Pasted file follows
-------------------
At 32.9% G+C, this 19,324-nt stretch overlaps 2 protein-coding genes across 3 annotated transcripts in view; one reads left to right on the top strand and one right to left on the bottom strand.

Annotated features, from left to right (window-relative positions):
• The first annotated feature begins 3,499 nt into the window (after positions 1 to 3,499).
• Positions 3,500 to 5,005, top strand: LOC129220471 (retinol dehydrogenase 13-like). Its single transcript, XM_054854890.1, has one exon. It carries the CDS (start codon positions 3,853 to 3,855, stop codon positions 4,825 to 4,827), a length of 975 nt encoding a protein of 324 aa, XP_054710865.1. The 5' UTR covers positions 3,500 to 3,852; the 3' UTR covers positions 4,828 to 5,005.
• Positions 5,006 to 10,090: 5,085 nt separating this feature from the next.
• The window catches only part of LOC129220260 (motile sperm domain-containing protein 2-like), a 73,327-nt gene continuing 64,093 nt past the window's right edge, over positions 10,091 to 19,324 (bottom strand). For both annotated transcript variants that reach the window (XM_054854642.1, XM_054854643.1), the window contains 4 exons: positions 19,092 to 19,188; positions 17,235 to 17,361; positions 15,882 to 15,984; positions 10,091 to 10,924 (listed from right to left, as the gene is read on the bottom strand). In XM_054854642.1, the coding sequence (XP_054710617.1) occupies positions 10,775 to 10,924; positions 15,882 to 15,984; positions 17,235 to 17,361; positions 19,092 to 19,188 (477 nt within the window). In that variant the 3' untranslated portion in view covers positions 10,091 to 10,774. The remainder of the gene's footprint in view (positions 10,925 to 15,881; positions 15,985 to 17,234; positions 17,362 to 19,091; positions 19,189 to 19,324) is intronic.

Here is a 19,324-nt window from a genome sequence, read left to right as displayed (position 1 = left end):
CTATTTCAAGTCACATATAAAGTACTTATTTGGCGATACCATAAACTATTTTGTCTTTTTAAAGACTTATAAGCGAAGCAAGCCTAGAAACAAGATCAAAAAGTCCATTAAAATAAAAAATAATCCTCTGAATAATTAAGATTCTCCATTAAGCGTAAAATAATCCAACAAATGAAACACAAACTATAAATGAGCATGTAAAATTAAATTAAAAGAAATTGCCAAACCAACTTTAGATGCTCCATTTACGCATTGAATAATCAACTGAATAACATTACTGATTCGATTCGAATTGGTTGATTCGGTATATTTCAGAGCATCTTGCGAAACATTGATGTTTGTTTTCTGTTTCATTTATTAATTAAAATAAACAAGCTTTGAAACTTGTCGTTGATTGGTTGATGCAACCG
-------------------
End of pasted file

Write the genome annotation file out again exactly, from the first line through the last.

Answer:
At 32.9% G+C, this 19,324-nt stretch overlaps 2 protein-coding genes across 3 annotated transcripts in view; one reads left to right on the top strand and one right to left on the bottom strand.

Annotated features, from left to right (window-relative positions):
• The first annotated feature begins 3,499 nt into the window (after positions 1 to 3,499).
• Positions 3,500 to 5,005, top strand: LOC129220471 (retinol dehydrogenase 13-like). Its single transcript, XM_054854890.1, has one exon. It carries the CDS (start codon positions 3,853 to 3,855, stop codon positions 4,825 to 4,827), a length of 975 nt encoding a protein of 324 aa, XP_054710865.1. The 5' UTR covers positions 3,500 to 3,852; the 3' UTR covers positions 4,828 to 5,005.
• Positions 5,006 to 10,090: 5,085 nt separating this feature from the next.
• The window catches only part of LOC129220260 (motile sperm domain-containing protein 2-like), a 73,327-nt gene continuing 64,093 nt past the window's right edge, over positions 10,091 to 19,324 (bottom strand). For both annotated transcript variants that reach the window (XM_054854642.1, XM_054854643.1), the window contains 4 exons: positions 19,092 to 19,188; positions 17,235 to 17,361; positions 15,882 to 15,984; positions 10,091 to 10,924 (listed from right to left, as the gene is read on the bottom strand). In XM_054854642.1, the coding sequence (XP_054710617.1) occupies positions 10,775 to 10,924; positions 15,882 to 15,984; positions 17,235 to 17,361; positions 19,092 to 19,188 (477 nt within the window). In that variant the 3' untranslated portion in view covers positions 10,091 to 10,774. The remainder of the gene's footprint in view (positions 10,925 to 15,881; positions 15,985 to 17,234; positions 17,362 to 19,091; positions 19,189 to 19,324) is intronic.

Here is a 19,324-nt window from a genome sequence, read left to right as displayed (position 1 = left end):
CTATTTCAAGTCACATATAAAGTACTTATTTGGCGATACCATAAACTATTTTGTCTTTTTAAAGACTTATAAGCGAAGCAAGCCTAGAAACAAGATCAAAAAGTCCATTAAAATAAAAAATAATCCTCTGAATAATTAAGATTCTCCATTAAGCGTAAAATAATCCAACAAATGAAACACAAACTATAAATGAGCATGTAAAATTAAATTAAAAGAAATTGCCAAACCAACTTTAGATGCTCCATTTACGCATTGAATAATCAACTGAATAACATTACTGATTCGATTCGAATTGGTTGATTCGGTATATTTCAGAGCATCTTGCGAAACATTGATGTTTGTTTTCTGTTTCATTTATTAATTAAAATAAACAAGCTTTGAAACTTGTCGTTGATTGGTTGATGCAACCG